(with apologies to Pie on the title – it was too good to pass up! )
For quite a while now, Pie has been on a virtuous crusade to clearly define what is meant by the term “Enterprise Content Management” (ECM). In a late December post entitled “Turning the ECM Definition Around”, Pie neatly justified his search as follows:
Back in October, there was some debate on updating the definition of ECM. Since then, there has been discussions out there about whether the term ECM should even be used anymore. My basic opinion is, and has been, that we need to fix/update the definition, not the term. Changing the term would require a lot of work to educate people for very little gain.
Earlier this week Pie continued his hunt for the (thus far elusive) “perfect definition” of ECM with his post ECM or Document Management?, and a number of the points made in the post rang particularly hollow to my ears.
To paraphrase, the post asserts that ECM, at its core, is little more than Document Management (specifically, management of the files produced by Office productivity applications), and that none of the other extant Content Management use cases (Records Management, Digital Asset Management, Web Content Management, Collaboration etc.) are necessary for a system to be defined as an ECM CMS (although they may be provided as optional extensions to the core DM feature set).
At a micro level, I think this view ignores recent† thinking about what constitutes a “document” – specifically the accelerating move away from the persistence of content as monolithic “binary content blobs” (PDF being the canonical example) stored in simple folder hierarchies, to open, semi-structured formats (DocBook, DITA, ODF, the Office 2007 XML formats, etc.) stored in repositories with richer navigational constructs (search, tag clouds, categorisation, etc.).
While these semi-structured formats can usually be “flattened” into files (in most cases as XML, although there are other equally suitable structured file formats) and stored in simple folder hierarchies, this is very much a lowest common denominator storage format, and far more interesting (and valuable!) possibilities open up if content is stored in a more modern, non-file/folder based repository (see my earlier post for a brief discussion of the storage mechanism such a hypothetical CMS might use).
Current Document Management products, on the other hand, are still firmly rooted in the “big blobs of data stored in folder hierarchies” view of content storage, and that suggests a couple of things:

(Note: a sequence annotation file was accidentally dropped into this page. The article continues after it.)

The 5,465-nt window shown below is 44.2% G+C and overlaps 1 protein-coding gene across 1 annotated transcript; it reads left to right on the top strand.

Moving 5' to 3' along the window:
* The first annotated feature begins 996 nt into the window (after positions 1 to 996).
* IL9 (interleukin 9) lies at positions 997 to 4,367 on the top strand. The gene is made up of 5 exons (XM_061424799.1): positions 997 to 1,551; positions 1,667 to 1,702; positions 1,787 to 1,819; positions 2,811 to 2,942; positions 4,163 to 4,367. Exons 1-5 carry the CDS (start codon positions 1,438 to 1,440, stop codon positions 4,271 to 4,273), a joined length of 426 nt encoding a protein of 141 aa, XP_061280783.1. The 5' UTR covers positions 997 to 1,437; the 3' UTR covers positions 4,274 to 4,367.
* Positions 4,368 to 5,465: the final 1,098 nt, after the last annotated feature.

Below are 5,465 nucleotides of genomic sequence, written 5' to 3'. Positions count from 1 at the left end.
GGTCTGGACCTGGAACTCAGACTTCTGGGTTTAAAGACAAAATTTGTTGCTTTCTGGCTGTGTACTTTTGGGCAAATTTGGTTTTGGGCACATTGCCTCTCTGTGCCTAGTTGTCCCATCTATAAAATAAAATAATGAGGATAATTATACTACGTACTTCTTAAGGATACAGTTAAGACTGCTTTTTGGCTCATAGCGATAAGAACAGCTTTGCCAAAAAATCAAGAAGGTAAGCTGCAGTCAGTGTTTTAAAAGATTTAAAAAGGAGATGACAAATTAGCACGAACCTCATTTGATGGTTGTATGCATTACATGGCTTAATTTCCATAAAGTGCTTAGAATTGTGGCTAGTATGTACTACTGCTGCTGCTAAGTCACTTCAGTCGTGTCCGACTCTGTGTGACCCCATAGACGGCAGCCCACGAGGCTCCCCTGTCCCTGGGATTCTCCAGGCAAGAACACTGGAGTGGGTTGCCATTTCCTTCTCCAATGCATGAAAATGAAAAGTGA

- There is demand for, and value in, systems that are rooted in the “dumb file/folder” world view. Whether these deserve to retain the title of “Document Management System” remains to be seen, but my $0.02 is that the definition of Document Management will evolve to keep pace with developments in the field, quite possibly faster than the current batch of “DM CMSes” can innovate to keep up.
- Balancing this, “Document Management” as a term has accumulated two decades of baggage, and (like the term ECM itself), that inertia will be difficult to shake off.
- ECM as practiced today is far more than “dumb file/folder” management – which segues nicely to a second helping of pie
At a macro level I simply need to point to the types of content that many enterprises are managing and the use cases they have for that content.
Take Amazon for example, arguably the poster child of a wildly successful content-centric Enterprise (disclaimer: I have never worked for or on behalf of Amazon, so anything I state here is educated guesswork on my part, based solely on publicly available information). I would be very surprised if much of their content was in a file format of any flavour (binary content blob or semi-structured), and it’s highly unlikely that they manage it in “dumb” folder hierarchies either (whether on a “real” filesystem or in a file/folder-centric CMS).
On top of this, Amazon’s use case for their content is classic WCM – much of their content ends up on what is arguably the largest brochureware site on the internet, with the classic brochureware goal of enticing customers to buy more of Amazon’s product (which, in some cases, is itself digital content, but that’s a topic for another post).
Amazon isn’t the only example of an Enterprise managing content in this way or for this purpose, yet if (as Pie argues) the term ECM is synonymous with the narrow definition of Document Management, Amazon isn’t doing Enterprise Content Management! So is Amazon doing it wrong, or is our working definition of ECM still insufficient to describe how today’s Enterprises manage their content?
† “recent” meaning “within the last decade or so”